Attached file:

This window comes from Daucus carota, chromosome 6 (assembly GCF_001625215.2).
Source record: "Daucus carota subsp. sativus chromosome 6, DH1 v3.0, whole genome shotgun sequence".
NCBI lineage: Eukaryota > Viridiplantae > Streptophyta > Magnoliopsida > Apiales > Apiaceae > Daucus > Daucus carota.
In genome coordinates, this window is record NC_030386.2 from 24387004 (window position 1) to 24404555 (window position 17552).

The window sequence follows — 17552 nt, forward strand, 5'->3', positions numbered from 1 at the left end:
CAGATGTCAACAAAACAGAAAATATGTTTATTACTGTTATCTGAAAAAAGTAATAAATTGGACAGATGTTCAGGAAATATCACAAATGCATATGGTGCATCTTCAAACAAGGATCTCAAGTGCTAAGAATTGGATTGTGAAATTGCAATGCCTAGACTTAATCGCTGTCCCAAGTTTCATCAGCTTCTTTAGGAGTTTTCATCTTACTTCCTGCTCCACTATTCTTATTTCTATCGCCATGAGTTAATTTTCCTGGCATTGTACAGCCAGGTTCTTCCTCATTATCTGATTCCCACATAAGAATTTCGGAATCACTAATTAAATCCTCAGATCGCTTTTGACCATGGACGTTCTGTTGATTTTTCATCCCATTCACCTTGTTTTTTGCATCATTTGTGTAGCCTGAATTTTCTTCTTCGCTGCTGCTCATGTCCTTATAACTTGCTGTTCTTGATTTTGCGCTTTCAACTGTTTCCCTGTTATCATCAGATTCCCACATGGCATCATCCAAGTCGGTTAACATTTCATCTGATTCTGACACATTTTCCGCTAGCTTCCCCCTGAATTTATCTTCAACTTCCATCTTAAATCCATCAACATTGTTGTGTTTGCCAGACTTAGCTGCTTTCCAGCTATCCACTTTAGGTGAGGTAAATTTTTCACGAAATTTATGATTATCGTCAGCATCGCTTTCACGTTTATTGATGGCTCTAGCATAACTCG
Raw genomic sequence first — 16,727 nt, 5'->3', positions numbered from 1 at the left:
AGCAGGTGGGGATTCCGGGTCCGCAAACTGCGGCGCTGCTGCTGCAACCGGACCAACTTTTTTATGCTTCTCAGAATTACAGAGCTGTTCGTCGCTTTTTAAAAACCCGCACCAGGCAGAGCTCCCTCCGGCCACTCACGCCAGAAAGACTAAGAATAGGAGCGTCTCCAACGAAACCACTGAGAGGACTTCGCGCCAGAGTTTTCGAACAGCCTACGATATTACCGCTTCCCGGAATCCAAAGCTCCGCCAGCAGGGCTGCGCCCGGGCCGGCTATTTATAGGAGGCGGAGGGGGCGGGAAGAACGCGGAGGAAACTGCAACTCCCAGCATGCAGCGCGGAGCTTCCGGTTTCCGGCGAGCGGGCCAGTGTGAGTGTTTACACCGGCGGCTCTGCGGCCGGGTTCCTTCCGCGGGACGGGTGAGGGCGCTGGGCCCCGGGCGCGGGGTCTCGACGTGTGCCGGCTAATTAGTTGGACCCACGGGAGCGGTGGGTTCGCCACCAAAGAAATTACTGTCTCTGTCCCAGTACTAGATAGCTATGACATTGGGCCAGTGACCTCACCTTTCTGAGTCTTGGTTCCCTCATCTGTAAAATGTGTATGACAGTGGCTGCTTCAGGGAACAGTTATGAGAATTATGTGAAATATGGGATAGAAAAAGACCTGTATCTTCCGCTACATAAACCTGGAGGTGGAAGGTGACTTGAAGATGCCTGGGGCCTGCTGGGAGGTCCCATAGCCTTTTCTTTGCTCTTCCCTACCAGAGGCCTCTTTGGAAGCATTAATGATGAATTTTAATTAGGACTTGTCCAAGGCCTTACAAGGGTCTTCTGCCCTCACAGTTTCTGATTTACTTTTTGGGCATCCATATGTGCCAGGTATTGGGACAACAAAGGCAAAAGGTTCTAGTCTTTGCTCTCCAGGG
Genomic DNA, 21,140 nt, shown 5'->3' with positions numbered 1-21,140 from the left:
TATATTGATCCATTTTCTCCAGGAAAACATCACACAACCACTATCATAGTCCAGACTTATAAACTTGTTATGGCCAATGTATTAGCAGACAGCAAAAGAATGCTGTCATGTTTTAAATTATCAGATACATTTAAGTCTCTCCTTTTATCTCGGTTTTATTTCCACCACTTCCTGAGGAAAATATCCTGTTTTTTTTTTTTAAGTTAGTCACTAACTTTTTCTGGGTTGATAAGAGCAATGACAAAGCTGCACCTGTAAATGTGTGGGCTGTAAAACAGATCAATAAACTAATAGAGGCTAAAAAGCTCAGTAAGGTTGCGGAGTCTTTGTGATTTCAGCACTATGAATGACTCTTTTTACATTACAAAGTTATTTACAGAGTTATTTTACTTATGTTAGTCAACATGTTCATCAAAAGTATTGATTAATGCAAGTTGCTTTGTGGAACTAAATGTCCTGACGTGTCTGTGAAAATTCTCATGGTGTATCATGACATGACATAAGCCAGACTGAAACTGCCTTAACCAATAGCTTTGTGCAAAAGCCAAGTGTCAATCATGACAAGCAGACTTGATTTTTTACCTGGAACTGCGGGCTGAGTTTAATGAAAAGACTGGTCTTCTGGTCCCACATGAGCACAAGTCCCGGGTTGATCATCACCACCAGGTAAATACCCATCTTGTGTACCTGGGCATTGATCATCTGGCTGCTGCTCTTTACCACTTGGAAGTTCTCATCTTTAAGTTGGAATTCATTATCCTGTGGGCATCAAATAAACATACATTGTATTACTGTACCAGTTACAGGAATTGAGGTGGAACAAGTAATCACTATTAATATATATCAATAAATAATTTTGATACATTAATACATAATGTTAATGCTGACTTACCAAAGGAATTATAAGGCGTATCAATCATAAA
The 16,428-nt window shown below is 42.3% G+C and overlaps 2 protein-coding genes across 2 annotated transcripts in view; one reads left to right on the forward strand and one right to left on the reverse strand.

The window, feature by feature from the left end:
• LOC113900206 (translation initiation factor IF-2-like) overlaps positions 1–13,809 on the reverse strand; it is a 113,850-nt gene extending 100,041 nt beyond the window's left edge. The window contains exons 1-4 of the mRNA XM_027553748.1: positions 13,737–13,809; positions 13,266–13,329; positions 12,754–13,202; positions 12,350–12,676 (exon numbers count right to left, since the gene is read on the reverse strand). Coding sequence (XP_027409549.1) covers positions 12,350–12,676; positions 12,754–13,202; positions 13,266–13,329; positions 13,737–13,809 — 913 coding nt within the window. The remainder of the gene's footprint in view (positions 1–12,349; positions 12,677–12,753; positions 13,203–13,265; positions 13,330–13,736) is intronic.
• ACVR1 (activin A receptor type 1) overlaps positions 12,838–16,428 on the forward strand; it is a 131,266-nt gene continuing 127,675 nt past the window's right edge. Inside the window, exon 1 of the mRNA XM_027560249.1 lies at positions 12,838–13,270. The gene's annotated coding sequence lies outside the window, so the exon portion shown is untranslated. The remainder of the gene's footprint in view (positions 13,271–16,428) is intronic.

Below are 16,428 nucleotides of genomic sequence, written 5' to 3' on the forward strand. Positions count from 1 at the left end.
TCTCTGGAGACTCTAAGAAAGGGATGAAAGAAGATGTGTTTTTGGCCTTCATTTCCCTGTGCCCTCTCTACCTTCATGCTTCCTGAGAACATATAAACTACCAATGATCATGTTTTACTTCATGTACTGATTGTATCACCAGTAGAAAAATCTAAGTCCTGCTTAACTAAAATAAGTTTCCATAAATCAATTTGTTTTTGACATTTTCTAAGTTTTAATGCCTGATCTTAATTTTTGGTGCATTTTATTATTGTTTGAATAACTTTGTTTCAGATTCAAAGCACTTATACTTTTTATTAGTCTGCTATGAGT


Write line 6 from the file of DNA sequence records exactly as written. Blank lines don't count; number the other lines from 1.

CAGATGTCAACAAAACAGAAAATATGTTTATTACTGTTATCTGAAAAAAGTAATAAATTGGACAGATGTTCAGGAAATATCACAAATGCATATGGTGCATCTTCAAACAAGGATCTCAAGTGCTAAGAATTGGATTGTGAAATTGCAATGCCTAGACTTAATCGCTGTCCCAAGTTTCATCAGCTTCTTTAGGAGTTTTCATCTTACTTCCTGCTCCACTATTCTTATTTCTATCGCCATGAGTTAATTTTCCTGGCATTGTACAGCCAGGTTCTTCCTCATTATCTGATTCCCACATAAGAATTTCGGAATCACTAATTAAATCCTCAGATCGCTTTTGACCATGGACGTTCTGTTGATTTTTCATCCCATTCACCTTGTTTTTTGCATCATTTGTGTAGCCTGAATTTTCTTCTTCGCTGCTGCTCATGTCCTTATAACTTGCTGTTCTTGATTTTGCGCTTTCAACTGTTTCCCTGTTATCATCAGATTCCCACATGGCATCATCCAAGTCGGTTAACATTTCATCTGATTCTGACACATTTTCCGCTAGCTTCCCCCTGAATTTATCTTCAACTTCCATCTTAAATCCATCAACATTGTTGTGTTTGCCAGACTTAGCTGCTTTCCAGCTATCCACTTTAGGTGAGGTAAATTTTTCACGAAATTTATGATTATCGTCAGCATCGCTTTCACGTTTATTGATGGCTCTAGCATAACTCG